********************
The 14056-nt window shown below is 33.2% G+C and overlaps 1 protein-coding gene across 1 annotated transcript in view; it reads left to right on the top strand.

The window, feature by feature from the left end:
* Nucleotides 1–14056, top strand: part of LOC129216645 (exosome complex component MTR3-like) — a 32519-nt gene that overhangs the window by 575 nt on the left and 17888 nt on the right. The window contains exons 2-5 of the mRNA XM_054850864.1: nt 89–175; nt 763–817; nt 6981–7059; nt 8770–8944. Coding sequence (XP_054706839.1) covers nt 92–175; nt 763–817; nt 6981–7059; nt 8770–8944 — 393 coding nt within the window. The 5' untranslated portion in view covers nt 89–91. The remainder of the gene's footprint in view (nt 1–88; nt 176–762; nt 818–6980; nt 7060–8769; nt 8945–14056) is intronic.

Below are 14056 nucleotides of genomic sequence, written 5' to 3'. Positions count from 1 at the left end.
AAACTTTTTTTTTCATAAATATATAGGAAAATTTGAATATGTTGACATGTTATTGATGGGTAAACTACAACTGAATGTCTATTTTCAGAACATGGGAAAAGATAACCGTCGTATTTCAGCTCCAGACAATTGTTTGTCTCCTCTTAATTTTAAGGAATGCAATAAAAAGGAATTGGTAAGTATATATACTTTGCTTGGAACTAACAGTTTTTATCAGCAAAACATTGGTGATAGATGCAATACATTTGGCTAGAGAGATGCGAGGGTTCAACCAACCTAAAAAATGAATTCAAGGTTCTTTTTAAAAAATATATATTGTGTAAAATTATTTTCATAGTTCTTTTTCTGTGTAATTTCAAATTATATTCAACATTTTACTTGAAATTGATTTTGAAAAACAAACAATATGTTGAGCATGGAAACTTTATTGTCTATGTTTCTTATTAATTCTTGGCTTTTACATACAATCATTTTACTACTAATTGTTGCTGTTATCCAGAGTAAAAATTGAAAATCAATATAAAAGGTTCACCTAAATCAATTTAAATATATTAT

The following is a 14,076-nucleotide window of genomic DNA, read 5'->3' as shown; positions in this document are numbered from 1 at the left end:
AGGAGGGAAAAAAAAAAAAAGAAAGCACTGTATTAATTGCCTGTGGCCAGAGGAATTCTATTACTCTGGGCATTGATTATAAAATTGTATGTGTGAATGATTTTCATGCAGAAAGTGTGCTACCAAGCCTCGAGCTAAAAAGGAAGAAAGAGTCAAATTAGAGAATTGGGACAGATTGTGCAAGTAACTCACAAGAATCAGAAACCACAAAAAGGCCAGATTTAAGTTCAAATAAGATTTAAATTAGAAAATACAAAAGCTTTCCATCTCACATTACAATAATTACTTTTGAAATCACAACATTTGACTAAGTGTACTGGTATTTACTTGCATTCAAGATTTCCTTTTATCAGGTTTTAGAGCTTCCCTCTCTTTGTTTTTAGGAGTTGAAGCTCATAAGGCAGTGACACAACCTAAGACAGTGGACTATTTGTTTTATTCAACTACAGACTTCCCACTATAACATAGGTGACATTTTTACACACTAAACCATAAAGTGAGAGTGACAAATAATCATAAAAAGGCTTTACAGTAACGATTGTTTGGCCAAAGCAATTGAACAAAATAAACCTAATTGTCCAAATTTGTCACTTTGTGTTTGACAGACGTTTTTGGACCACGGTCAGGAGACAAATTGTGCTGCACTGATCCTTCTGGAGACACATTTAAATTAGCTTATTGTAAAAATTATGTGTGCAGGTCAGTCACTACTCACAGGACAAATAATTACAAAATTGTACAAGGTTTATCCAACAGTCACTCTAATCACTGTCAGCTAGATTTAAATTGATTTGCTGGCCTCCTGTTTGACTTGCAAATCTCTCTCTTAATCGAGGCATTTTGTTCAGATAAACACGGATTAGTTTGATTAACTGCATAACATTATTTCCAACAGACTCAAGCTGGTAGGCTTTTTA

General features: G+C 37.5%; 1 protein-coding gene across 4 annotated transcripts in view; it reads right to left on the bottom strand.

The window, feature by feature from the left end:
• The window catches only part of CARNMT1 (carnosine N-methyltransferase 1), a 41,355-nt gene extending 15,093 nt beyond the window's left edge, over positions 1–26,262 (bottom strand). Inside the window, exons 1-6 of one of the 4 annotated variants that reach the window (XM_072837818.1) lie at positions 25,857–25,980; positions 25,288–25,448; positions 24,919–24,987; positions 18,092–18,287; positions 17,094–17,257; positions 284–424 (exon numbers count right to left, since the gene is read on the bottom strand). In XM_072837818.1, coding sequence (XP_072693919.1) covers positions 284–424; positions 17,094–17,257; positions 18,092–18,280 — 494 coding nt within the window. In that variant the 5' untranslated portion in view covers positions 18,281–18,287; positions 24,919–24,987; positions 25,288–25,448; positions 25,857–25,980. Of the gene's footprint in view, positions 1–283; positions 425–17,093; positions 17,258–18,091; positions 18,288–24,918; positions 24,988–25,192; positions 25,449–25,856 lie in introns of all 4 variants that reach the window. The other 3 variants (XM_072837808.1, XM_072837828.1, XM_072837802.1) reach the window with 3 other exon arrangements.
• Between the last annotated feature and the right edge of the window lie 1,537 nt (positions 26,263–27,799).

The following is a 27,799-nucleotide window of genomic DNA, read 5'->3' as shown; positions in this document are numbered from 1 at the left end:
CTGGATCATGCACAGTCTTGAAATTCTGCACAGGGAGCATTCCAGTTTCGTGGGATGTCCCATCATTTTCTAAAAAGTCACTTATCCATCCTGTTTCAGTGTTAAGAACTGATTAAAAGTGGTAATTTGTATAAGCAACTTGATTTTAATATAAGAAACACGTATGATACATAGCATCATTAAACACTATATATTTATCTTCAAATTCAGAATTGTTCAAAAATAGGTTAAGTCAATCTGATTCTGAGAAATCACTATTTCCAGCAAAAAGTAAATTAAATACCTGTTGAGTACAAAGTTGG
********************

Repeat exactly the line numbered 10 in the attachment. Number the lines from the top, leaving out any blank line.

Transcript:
• The window catches only part of CARNMT1 (carnosine N-methyltransferase 1), a 41,355-nt gene extending 15,093 nt beyond the window's left edge, over positions 1–26,262 (bottom strand). Inside the window, exons 1-6 of one of the 4 annotated variants that reach the window (XM_072837818.1) lie at positions 25,857–25,980; positions 25,288–25,448; positions 24,919–24,987; positions 18,092–18,287; positions 17,094–17,257; positions 284–424 (exon numbers count right to left, since the gene is read on the bottom strand). In XM_072837818.1, coding sequence (XP_072693919.1) covers positions 284–424; positions 17,094–17,257; positions 18,092–18,280 — 494 coding nt within the window. In that variant the 5' untranslated portion in view covers positions 18,281–18,287; positions 24,919–24,987; positions 25,288–25,448; positions 25,857–25,980. Of the gene's footprint in view, positions 1–283; positions 425–17,093; positions 17,258–18,091; positions 18,288–24,918; positions 24,988–25,192; positions 25,449–25,856 lie in introns of all 4 variants that reach the window. The other 3 variants (XM_072837808.1, XM_072837828.1, XM_072837802.1) reach the window with 3 other exon arrangements.